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Is direct democracy superior to representative democracy?
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Direct democracy enables open participation

Direct democracy enable the participation of the all stake holders of their territory specially the citizens
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The Argument

Direct democracy allows all citizens to participate in democratic decision making. This differs from representative democracy because there are no intermediaries (the representatives) who make decisions on behalf of another group by claiming representation through elections. There is generally no voting for candidates or parties under direct democracy. Direct democracy can manifest in many different forms, such as having a rotating assembly of citizens who vote on decisions or having all citizens vote on every issue. Overall, direct democracy generally involves citizens voting on specific issues frequently, making decisions themselves rather than electing representatives or parties to make decisions for them.[1] Direct democracy can correct many of the biggest issues with representative democracy. For one, elected officials frequently do not actually reflect the groups that they claim to represent. Elected officials are not legally bound to vote the way that the people who elected them want them to vote.[2] Additionally, there are many instances of voting for elected officials being difficult or impossible for certain citizens, such as felons and those without government-issued IDs. Voter suppression mostly affects minority groups. For instance, in South Carolina, 81,938 minority voters lack government-issued ID, meaning they can't vote.[3] Thus, under representative democracy, elected officials will not be accurate representation for many minority groups. Under direct democracy, widespread voting is encouraged, and even if voter suppression occurs, there isn't the risk of the suppressed group being entirely unrepresented, as there is when an elected candidate makes decisions on behalf of a group. Corruption can also take place much more easily in representative democracy than in direct democracy. Candidates for election may intentionally misrepresent their beliefs, their stances on issues, their policy goals, and their overall political mission to win over more voters. Candidates can easily abuse the system to achieve more political power by lying to voters. Also, once in office, elected officials can make decisions that favor their personal financial gain, rather than making decisions that benefit those that they represent.[2] Under direct democracy, this simply cannot happen. With no elected officials, there cannot be corrupt or otherwise dishonest elected officials. Direct democracy avoids all of the issues that can be caused by having elected officials. Instead, all citizens can participate in determining what they want their country/government to look like. Decisions can be made by the people themselves, not by representatives who may be making decisions for their own personal gain or to benefit only some privileged groups.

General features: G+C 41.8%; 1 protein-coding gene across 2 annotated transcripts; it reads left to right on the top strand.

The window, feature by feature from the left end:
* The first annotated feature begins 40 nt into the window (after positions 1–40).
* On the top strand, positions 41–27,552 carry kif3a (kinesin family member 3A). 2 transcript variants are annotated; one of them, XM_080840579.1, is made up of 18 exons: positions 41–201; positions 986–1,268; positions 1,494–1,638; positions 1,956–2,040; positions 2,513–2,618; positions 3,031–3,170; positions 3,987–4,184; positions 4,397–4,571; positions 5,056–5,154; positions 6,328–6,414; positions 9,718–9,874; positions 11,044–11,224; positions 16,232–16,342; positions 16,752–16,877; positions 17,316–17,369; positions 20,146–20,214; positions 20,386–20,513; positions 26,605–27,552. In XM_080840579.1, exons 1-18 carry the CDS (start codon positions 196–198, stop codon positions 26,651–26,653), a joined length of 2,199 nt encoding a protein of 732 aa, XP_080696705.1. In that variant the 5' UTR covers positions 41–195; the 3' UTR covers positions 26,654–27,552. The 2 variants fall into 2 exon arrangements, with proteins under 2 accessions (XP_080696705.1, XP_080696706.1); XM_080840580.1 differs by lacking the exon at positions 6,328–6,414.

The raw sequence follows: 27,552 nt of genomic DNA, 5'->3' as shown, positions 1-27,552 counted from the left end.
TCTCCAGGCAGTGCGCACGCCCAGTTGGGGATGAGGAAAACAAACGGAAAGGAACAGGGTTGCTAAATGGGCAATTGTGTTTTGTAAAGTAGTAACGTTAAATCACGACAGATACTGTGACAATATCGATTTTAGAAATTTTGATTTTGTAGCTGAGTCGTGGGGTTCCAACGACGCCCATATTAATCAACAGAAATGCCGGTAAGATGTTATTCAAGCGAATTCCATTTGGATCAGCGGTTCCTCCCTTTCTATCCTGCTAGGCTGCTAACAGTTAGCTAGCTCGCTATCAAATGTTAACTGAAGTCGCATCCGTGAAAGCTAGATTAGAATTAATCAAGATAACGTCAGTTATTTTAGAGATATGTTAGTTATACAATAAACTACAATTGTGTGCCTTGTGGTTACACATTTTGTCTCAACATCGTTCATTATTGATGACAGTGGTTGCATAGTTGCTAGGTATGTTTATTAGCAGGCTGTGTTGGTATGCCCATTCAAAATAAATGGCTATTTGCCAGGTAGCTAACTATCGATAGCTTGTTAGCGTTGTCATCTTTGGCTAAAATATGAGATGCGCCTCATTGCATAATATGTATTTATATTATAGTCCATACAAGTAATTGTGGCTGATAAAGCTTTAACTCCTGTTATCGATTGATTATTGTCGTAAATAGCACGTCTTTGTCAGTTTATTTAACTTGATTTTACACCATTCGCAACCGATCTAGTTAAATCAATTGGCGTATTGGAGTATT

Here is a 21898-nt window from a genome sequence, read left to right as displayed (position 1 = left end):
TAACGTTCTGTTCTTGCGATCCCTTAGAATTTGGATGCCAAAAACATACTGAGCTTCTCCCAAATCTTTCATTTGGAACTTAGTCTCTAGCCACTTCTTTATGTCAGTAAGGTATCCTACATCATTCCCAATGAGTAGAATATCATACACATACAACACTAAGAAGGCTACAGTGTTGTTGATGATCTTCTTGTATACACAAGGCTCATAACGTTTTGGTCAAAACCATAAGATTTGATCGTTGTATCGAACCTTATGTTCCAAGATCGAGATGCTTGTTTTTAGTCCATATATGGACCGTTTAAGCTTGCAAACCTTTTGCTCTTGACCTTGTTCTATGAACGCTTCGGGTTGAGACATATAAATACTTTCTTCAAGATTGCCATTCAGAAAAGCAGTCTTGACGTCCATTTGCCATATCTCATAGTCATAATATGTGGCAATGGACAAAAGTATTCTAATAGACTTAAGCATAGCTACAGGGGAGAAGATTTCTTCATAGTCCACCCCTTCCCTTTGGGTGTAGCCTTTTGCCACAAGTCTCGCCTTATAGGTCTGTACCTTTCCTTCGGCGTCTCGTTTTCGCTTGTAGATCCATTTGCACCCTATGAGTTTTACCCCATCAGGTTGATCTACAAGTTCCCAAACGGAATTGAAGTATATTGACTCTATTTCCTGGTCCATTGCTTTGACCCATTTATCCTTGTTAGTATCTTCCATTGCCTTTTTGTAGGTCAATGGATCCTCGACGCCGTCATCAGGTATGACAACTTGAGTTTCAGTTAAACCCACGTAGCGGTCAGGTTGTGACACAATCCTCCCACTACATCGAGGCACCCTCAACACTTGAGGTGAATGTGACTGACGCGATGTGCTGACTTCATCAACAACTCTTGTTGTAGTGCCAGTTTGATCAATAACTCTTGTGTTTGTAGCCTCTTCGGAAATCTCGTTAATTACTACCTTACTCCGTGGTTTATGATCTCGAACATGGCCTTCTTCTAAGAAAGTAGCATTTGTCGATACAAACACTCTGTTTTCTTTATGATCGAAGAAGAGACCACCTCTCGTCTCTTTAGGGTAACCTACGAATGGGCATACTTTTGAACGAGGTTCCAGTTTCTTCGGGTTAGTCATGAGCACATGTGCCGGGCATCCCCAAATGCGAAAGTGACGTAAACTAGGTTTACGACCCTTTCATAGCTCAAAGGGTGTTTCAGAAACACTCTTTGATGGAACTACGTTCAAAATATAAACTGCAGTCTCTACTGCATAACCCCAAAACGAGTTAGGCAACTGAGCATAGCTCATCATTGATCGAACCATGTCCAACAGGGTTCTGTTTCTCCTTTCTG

Counter arguments

Direct democracy is very time inefficient. It could take months or even years to get every single person to vote on an issue. Also, if every single person had to vote on every single local, state, and federal issue, then it may end up that people need to spend literally all of their time voting. There simply isn't enough time in people's days to constantly vote on every political issue. If voting ended up taking a significant portion of people's time on a consistent basis, some people may choose not to vote. For instance, if voting demanded even an hour's worth of people's time every week, many people may choose not to participate because they don't have that hour to spare. Thus, people who cannot fit in the time to be constantly voting would be excluded from democratic participation, which makes direct democracy ineffective. With representative democracy, people only need to vote a few times to elect their representatives, which is much more time efficient.[4]


Rejecting the premises


This page was last edited on Monday, 20 Jul 2020 at 21:42 UTC

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